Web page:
Egg Production: What You Need to Do and Charge to Make It Pay

I adore eggs, the way they look with their different shades of white, off-white, tan, brown, green, and

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10 thoughts on “Egg Production: What You Need to Do and Charge to Make It Pay

  1. Not sure why you recommend washing and refrigerating eggs which both adds to the cost and detracts from the flavor. It’s my understanding that chickens lay eggs with an effective anti-bacterial coating so that the chicks inside can survive to hatching in the extremely dirty nest environment. Washing eggs essentially denatures the coating and makes them vulnerable to contamination. An unwashed egg has curb appeal — bits of feather and hay glued on with poop 🙂 — and will last, sitting on the counter, as long as a washed, refrigerated egg.

  2. How accurate is the study that free range chickens produce less eggs than confined chickens. My chickens & eggs are for my own personal use mind you….I have 8 chickens and they produce fantastic on a daily basis even through the winter with about a week break mid February and they are free range.
    They are most definitely earning their keep with their egg production. Thank you for this great article.

  3. wow, my cos per dozen using local certified organic groan is $7.50 per dozen. Fortunately I will sell the eggs via my CSA for $8 a dozen so will be able to make a very small profit. But If I sold for $8 a dozen to he public I would lose money as few would sell at that price

    1. Lucy- you may need to work on getting your feed costs down. If you are paying $7.50/dozen in feed costs alone, perhaps you need to look to purchasing feed in bulk or use more productive hens. I have never heard of anyone having feed costs that high.

  4. I often see the admonition that egg producers need to cull unproductive birds, from old farming books from the 50’s right through to this article. When you have a few hundred birds that all look pretty much identical running around and you are just coming in a few times a day to feed and collect eggs, how do you know which hens are the freeloaders who aren’t paying their way and need to go?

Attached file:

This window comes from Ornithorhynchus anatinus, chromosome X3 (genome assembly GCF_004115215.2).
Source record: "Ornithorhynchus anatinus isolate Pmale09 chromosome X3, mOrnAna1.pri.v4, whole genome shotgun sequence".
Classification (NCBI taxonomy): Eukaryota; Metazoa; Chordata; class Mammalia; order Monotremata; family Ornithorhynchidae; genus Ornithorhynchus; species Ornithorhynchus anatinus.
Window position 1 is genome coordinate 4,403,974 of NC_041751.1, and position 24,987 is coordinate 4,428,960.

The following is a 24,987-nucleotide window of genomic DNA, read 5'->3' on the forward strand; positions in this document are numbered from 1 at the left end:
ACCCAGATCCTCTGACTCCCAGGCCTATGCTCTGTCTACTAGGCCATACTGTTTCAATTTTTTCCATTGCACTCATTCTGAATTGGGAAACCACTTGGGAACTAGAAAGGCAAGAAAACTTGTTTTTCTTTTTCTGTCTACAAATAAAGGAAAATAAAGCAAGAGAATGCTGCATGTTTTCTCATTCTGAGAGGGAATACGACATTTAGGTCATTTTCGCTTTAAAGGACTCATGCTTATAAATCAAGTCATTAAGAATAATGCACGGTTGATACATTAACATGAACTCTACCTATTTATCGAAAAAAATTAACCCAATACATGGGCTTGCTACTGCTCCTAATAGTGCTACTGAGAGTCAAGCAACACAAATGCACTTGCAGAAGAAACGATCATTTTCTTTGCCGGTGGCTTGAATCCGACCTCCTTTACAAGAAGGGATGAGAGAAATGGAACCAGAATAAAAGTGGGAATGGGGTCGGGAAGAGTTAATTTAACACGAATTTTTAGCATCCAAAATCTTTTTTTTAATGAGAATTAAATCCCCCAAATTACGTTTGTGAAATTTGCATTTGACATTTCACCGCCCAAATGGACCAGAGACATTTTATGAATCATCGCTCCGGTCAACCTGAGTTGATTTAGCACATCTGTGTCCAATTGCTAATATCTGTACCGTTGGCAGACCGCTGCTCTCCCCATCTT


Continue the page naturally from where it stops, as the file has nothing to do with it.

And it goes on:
1. Michael- I would not make sense in flocks that large to figure out bird by bird which ones are more productive. What we did and many other egg producers do is to simply cull out all the birds of a certain age. We generally do that after two lay cycles. We would purchase a different breed or different color bird for each flock, that way we could tell them apart. We also generally ran flocks separately and didn’t mix them, mainly for biosecurity reasons (vaccines wear off). That makes it easy to know how old a flock is and cull the whole thing (or sell them live to people who want a few for their backyard or their soup pot).

    2. My family locked chickens into individual nest boxes ( just one long box with dividers and a board that swing down over opening in the am the chickens where let out and it was checked who laid and recorded on a board. thats how the soup chickens where selected. there was more labor available at the time (eleven families where quartered on the farm as refugees) but very tight feed costs- all was on food stamps and farmers where only allowed to keep small quantities of grain. The eggs where economically pretty important to the operation. not sure how many chickensl coupel hundred maybe?

  5. Pretty realistic figures. The only difference I see from what I’m doing myself is feed cost. Mixing all my own feed I am monetizing my grain and covering all expenses at $.24 cents a pound instead of $.32.

    Also if you can develop a good market for spent hens it can almost cover the cost of raising the pullets.

    1. Harold- I agree. In many places you could get between $10-15 for a spent hen, either live or dressed out. That can cover your replacement pullet costs. But I do know some farmers who live in areas where they lack the population of people who want spent hens, so they struggle to sell them.

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